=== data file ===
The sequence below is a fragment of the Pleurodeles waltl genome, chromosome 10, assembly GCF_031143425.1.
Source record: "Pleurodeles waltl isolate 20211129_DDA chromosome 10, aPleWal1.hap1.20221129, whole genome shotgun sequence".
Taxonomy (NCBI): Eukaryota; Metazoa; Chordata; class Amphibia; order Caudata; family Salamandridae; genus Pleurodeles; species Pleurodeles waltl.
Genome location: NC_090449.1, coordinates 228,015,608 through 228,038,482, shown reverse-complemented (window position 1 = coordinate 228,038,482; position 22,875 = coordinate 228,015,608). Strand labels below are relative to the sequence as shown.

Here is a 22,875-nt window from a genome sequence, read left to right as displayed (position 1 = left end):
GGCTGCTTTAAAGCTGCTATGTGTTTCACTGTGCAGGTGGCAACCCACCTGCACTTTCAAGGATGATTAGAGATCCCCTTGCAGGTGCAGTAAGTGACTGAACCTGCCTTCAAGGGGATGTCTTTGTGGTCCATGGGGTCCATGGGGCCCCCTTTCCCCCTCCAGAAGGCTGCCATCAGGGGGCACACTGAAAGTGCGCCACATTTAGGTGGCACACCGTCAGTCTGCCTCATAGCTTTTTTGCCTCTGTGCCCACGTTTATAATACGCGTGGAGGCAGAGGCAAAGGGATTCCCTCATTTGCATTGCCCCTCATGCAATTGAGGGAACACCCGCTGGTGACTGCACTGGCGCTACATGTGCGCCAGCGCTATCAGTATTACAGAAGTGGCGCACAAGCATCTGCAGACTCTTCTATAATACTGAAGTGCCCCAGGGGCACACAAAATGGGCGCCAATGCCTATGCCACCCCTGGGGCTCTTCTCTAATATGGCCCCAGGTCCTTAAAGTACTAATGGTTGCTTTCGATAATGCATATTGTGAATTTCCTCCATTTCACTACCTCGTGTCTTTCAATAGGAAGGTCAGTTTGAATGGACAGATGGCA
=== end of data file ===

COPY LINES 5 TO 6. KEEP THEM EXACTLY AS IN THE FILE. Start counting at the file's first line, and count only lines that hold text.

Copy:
Here is a 22,875-nt window from a genome sequence, read left to right as displayed (position 1 = left end):
GGCTGCTTTAAAGCTGCTATGTGTTTCACTGTGCAGGTGGCAACCCACCTGCACTTTCAAGGATGATTAGAGATCCCCTTGCAGGTGCAGTAAGTGACTGAACCTGCCTTCAAGGGGATGTCTTTGTGGTCCATGGGGTCCATGGGGCCCCCTTTCCCCCTCCAGAAGGCTGCCATCAGGGGGCACACTGAAAGTGCGCCACATTTAGGTGGCACACCGTCAGTCTGCCTCATAGCTTTTTTGCCTCTGTGCCCACGTTTATAATACGCGTGGAGGCAGAGGCAAAGGGATTCCCTCATTTGCATTGCCCCTCATGCAATTGAGGGAACACCCGCTGGTGACTGCACTGGCGCTACATGTGCGCCAGCGCTATCAGTATTACAGAAGTGGCGCACAAGCATCTGCAGACTCTTCTATAATACTGAAGTGCCCCAGGGGCACACAAAATGGGCGCCAATGCCTATGCCACCCCTGGGGCTCTTCTCTAATATGGCCCCAGGTCCTTAAAGTACTAATGGTTGCTTTCGATAATGCATATTGTGAATTTCCTCCATTTCACTACCTCGTGTCTTTCAATAGGAAGGTCAGTTTGAATGGACAGATGGCA